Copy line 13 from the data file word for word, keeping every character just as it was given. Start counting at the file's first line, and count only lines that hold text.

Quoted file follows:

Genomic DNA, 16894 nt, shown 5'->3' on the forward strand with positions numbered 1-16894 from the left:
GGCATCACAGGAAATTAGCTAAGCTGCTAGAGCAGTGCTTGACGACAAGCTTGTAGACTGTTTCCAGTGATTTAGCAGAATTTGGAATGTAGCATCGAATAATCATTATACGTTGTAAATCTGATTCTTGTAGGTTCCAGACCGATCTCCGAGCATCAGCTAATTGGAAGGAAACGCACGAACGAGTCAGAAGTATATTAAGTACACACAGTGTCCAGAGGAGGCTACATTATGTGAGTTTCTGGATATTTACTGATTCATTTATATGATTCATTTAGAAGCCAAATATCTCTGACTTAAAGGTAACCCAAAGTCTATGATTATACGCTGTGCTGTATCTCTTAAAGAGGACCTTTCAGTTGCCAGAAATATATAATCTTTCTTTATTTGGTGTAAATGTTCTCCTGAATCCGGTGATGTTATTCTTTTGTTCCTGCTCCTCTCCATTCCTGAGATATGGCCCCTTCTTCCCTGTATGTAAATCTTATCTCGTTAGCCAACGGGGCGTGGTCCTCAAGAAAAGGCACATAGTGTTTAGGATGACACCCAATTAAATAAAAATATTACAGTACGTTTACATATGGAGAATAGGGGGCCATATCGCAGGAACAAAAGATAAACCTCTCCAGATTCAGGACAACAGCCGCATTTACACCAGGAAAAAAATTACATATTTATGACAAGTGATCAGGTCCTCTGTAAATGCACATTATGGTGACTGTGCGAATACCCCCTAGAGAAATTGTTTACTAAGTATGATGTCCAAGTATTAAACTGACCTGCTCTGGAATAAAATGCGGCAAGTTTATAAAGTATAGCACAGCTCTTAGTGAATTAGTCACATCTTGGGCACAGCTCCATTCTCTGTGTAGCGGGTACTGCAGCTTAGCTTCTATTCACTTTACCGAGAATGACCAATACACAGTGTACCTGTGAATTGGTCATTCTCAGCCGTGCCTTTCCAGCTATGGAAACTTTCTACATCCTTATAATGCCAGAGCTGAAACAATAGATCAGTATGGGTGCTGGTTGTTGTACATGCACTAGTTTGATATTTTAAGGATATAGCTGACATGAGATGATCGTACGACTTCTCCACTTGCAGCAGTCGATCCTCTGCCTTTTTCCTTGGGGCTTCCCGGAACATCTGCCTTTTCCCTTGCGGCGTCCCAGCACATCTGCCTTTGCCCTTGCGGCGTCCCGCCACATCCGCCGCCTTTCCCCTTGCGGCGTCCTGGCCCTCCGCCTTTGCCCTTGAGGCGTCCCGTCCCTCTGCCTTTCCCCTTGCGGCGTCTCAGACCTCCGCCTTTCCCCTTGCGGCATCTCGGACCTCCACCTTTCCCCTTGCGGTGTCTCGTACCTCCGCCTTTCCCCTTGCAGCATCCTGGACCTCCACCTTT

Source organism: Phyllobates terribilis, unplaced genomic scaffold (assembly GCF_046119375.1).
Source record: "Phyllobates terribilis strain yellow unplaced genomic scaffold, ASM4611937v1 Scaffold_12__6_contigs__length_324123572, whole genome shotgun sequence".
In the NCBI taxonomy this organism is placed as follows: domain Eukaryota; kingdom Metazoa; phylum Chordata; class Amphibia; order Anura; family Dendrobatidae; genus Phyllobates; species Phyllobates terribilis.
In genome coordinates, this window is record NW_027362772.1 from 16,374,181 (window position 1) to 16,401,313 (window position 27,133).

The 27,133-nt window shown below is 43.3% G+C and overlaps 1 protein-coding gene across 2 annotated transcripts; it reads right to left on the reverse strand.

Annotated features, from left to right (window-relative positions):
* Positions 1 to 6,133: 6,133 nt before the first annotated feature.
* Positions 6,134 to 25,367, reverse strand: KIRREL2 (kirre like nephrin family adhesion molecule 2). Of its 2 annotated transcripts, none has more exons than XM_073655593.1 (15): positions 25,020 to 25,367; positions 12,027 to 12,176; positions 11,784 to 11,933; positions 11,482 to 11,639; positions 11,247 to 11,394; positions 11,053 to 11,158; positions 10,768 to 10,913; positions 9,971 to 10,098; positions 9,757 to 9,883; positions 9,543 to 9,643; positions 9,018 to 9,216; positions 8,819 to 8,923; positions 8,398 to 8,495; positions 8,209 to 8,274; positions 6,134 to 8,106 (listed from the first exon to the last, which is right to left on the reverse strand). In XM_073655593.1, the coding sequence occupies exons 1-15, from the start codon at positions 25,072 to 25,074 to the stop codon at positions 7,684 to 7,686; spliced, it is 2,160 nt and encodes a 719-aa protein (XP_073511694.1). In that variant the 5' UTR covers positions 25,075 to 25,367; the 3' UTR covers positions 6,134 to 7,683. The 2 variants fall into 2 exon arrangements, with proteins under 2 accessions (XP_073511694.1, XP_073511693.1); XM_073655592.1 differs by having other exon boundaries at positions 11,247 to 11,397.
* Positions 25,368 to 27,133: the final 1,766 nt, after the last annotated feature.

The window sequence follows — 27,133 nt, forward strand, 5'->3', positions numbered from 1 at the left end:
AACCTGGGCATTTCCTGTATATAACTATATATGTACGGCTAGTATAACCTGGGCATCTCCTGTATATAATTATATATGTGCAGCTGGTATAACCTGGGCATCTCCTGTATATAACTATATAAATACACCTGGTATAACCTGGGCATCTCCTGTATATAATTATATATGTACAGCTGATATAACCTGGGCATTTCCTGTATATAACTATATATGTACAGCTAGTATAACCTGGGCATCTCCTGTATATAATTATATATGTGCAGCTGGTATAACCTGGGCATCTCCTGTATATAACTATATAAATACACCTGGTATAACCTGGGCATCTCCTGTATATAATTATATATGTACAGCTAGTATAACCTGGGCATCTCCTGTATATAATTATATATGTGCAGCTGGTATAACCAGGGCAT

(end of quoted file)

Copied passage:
AACCTGGGCATTTCCTGTATATAACTATATATGTACGGCTAGTATAACCTGGGCATCTCCTGTATATAATTATATATGTGCAGCTGGTATAACCTGGGCATCTCCTGTATATAACTATATAAATACACCTGGTATAACCTGGGCATCTCCTGTATATAATTATATATGTACAGCTGATATAACCTGGGCATTTCCTGTATATAACTATATATGTACAGCTAGTATAACCTGGGCATCTCCTGTATATAATTATATATGTGCAGCTGGTATAACCTGGGCATCTCCTGTATATAACTATATAAATACACCTGGTATAACCTGGGCATCTCCTGTATATAATTATATATGTACAGCTAGTATAACCTGGGCATCTCCTGTATATAATTATATATGTGCAGCTGGTATAACCAGGGCAT